STL: It appears that there is a danger in the autonomy that private schools have. The teachers aren’t required to be certified, there is less professional development happening, they’re not held accountable to the same kinds of state curriculum standards and tests. And so when we look at scores on those things it just makes sense that the schools who are hiring teachers who are certified and have been educated in a way that helps them understand all the current educational reforms and the research on learning—that those teachers would be more effective. Particularly more effective at educating students on the state standards...So, yeah, the autonomy of private schools may not be all it’s cracked up to be.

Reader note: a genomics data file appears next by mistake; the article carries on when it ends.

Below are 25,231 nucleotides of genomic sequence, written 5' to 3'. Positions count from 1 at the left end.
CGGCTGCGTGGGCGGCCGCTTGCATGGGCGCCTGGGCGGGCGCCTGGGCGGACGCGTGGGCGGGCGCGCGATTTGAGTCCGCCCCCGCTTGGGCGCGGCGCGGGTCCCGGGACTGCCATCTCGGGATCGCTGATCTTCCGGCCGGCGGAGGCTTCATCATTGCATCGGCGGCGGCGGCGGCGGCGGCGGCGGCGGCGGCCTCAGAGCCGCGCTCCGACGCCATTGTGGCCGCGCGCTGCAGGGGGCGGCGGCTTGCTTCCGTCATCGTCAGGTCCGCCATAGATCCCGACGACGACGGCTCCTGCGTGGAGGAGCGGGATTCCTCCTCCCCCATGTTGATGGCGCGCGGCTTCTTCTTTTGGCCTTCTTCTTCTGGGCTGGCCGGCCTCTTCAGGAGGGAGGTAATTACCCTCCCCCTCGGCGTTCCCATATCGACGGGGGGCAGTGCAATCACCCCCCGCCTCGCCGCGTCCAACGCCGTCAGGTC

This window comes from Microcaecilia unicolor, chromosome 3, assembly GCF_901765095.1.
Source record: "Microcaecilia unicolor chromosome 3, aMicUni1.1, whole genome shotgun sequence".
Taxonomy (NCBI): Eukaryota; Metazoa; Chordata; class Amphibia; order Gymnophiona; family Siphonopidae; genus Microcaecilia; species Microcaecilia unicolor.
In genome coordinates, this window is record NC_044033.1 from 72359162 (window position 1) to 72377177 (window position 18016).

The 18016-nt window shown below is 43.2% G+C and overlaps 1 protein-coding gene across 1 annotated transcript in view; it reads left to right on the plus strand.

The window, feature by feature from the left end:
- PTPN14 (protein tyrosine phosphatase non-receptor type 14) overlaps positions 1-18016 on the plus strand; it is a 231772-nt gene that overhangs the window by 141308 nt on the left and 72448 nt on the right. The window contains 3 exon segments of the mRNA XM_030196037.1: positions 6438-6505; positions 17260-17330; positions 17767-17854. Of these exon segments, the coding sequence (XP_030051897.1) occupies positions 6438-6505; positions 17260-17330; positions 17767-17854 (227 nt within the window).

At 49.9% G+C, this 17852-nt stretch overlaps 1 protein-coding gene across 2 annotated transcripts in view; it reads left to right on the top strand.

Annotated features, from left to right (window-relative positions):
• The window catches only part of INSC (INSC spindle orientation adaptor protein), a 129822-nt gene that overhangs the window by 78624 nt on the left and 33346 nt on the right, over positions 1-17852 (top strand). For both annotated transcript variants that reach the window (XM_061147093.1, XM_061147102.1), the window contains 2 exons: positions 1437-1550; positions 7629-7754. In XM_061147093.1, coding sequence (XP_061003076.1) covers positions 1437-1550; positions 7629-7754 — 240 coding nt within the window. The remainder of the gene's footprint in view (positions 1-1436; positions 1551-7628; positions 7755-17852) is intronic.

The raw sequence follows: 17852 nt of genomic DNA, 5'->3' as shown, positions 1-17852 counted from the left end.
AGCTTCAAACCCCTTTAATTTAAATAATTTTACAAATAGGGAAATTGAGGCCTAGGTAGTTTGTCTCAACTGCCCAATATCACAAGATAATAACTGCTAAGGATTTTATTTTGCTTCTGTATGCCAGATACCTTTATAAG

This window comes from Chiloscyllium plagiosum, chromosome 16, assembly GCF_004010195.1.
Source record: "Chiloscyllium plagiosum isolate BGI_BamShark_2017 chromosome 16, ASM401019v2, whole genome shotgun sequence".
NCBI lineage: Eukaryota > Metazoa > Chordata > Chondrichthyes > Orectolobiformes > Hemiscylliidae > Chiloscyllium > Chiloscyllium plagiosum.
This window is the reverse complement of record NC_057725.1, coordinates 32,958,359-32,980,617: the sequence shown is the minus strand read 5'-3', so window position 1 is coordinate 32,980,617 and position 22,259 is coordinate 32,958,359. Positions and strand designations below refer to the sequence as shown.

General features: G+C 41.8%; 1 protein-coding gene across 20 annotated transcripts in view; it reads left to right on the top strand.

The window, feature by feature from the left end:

Most of the schools in your study are religious schools. What about private schools that serve purely academic purposes? Are they also underperforming?

STL: Actually, that was not a category in any of the data that we worked with. There’s this category of “other private” that doesn’t fit into Lutheran, Catholic, conservative Christian, et cetera, but that’s really a catch all-category. A very small sample. So we weren’t able to study that.

CAL: And from a  policy perspective, that’s less useful because when you look at for example, voucher programs. The largest sector of schools that are accepting vouchers are Catholic, even though Catholic schools have declined a bit in terms of their market share. They are still the biggest player in the private-school sector.